• Do not lean on table or do not rest your elbows on the table while dining.
  • If invited to a meal at a restaurant, the person extending the invitation usually pays. Do not argue about paying it yourself; you may reciprocate at a later day.
  • Discipline is important. If you you happen to see a queue, always go to the end of it and wait for your turn.
  • Do not use or chew on a toothpick in public.
  • Do not spit any where.

Sunday, October 19, 2008

Cross Cultural Etiquette and Manners: USA


United States of America (USA): Etiquette and Manners

(Also refer: http://executive-manners.blogspot.com/ for general etiquette and manners, http://dining-manners.blogspot.com/ dining etiquette and table manners, http://telephone-etiquette.blogspot.com/ for telephone etiquette, http://email-etiquette-manners.blogspot.com/ for email etiquette)

  • In USA, East Coast is more conservative and formal in their dress and manners than the West Coast.
  • For business meetings, in general, dark colored business suit with white shirt (for less formal meetings light blue shirt) and tie are appropriate. For ladies too, formal attire is recommended. Women should wear a classic suit or dress with jacket. Err on conservative appearance.
  • Wear casual clothes when not attending a business meeting or dinner. Dress should be neat and clean in look. Men may put on comfortably fitting trousers with casual shirts. Wearing jeans or shorts, even in a casual business environment, may be inappropriate. Women may wear comfortably fitting shirts with casual shirts or tops. Again, err on conservative appearance.
  • Wearing jeans or khaki pants or shorts is quite in place outside the business related environment, like visiting malls etc.
  • Punctuality is very important due to the work ethic of USA
  • In USA, generally, honest hard work is valued
  • Business meetings may be over breakfast, lunch or dinner based on appropriateness. Business dinner is also treated as social and rapport building meal
  • Business conversation usually takes place during meals. You may also find good degree of social conversation taking place during the meals.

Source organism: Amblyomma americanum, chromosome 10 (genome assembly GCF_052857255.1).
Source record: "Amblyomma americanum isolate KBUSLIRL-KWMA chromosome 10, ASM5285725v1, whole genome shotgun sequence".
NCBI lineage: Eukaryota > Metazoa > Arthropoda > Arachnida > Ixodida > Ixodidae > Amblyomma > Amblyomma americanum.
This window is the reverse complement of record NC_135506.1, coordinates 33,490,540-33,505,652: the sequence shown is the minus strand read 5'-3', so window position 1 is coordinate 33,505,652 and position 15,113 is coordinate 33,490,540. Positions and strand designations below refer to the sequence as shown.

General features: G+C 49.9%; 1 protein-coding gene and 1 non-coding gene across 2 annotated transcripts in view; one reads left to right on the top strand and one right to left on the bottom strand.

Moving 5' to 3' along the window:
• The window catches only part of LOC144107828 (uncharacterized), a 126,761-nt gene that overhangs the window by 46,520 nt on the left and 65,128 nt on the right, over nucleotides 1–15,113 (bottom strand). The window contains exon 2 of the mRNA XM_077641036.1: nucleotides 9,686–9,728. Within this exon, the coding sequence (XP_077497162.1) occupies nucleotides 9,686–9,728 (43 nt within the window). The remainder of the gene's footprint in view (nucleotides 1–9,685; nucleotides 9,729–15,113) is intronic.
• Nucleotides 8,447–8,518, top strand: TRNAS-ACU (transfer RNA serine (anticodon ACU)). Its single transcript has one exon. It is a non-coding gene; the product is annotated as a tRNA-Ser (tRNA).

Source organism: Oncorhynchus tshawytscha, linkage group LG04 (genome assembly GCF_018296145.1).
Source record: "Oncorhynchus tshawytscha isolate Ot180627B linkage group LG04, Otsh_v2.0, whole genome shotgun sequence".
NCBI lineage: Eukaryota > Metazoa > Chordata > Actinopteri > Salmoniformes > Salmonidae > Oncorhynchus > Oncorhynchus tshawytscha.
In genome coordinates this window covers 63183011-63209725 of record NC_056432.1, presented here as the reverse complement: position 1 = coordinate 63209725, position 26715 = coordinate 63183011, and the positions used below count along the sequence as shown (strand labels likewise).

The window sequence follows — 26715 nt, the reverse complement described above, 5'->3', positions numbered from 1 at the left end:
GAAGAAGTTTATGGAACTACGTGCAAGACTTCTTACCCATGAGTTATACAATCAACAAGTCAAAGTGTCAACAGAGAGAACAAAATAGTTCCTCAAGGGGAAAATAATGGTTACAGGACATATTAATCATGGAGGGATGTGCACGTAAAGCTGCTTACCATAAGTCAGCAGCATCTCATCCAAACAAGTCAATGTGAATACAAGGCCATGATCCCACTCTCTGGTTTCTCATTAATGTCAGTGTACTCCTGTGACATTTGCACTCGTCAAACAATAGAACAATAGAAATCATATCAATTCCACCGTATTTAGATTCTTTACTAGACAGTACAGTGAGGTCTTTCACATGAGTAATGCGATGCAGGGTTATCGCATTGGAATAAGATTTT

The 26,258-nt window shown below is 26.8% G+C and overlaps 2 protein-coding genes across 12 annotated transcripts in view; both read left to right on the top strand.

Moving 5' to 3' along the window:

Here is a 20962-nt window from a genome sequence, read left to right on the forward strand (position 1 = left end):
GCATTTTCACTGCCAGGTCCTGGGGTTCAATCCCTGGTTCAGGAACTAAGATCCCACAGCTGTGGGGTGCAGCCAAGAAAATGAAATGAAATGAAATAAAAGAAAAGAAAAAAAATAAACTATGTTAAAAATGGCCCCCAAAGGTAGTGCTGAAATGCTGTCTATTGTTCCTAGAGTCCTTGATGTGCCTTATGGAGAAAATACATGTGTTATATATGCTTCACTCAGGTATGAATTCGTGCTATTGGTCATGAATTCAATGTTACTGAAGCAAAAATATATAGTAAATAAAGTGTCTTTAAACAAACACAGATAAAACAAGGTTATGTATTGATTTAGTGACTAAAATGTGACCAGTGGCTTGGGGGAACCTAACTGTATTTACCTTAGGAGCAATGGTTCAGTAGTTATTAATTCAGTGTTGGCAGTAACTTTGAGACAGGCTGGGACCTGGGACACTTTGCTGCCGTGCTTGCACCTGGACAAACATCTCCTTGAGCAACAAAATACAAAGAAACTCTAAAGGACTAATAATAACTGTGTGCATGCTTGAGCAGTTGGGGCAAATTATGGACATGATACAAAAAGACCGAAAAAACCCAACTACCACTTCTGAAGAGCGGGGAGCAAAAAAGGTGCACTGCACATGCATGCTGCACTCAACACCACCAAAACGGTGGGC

• Gifts are discouraged or limited by many US companies. If you wish to give a gift, it should be modest and should never be seen as a bribe. you can send a gracious written note.
  • Discipline is important. If you you happen to see a line or queue, always go to the end of line and wait for your turn.
  • Do not use or chew on a toothpick in public.
  • Do not spit any where
  • Public places and private homes do not allow smoking, most times because of laws preventing smoking. In case you desire to smoke, ask permission. If permission is not given, do not feel offended.
  • On meeting people or on departing, offer a firm handshake, lasting few seconds maintaining eye contact with the person. Good eye contact shows interest, sincerity and confidence.
  • Good friends may briefly embrace. Err on more formal behavior.
  • Introduce as Mr, Ms, Mrs followed by full name.
  • Business cards are generally exchanged during introductions. However, they may be exchanged while leaving.
  • A smile is a sign of friendliness
  • At times, Americans may ask people as to the nature of their profession. In many countries, it may be considered an offensive question- but In USA, it could be a typical starter for conversation.
  • For Americans, a way to establish a connection with people, some times, may be, is to cut jokes, especially about work-related issues. However, do not joke about gender, religion or politics.
  • In USA, it is better not to speak about or show any ethnic and racial inclinations.
  • Follow the road, parking and social hygiene disciplines strictly as per country's requirements.

Saturday, October 18, 2008

Cross Cultural Etiquette and Manners


Cross Cultural Awareness

(Also refer: http://executive-manners.blogspot.com/ for general etiquette and manners, http://dining-manners.blogspot.com/ dining etiquette and table manners and http://telephone-etiquette.blogspot.com/ for telephone etiquette)

On these pages we will provide you cross cultural awareness. We will write all about the cross cultural etiquette and manners. They will be useful for:

  • Global travelers
  • Tourists
  • Students going abroad for education
  • Business executives
  • Businessmen
  • Politicians
  • Bureaucrats
  • People from film industry
  • Authors
  • Artists
  • Professionals working for call centers, customer service centers, BPOs, KPOs etc

We will update this site frequently. So, stay tuned.

However, a word of caution.

Cross cultural etiquette and manners given here will serve as broad guidelines. You will agree that we cannot stereotype any culture or people. Every society, country and culture may have numerous nuances and the guidelines given here cannot and will not cover all of them. They will also not be applicable to each and every business or social group in that country.

However, these broad guidelines can be of good help in formulating your basic behavior patterns when you visit other societies, countries or cultures.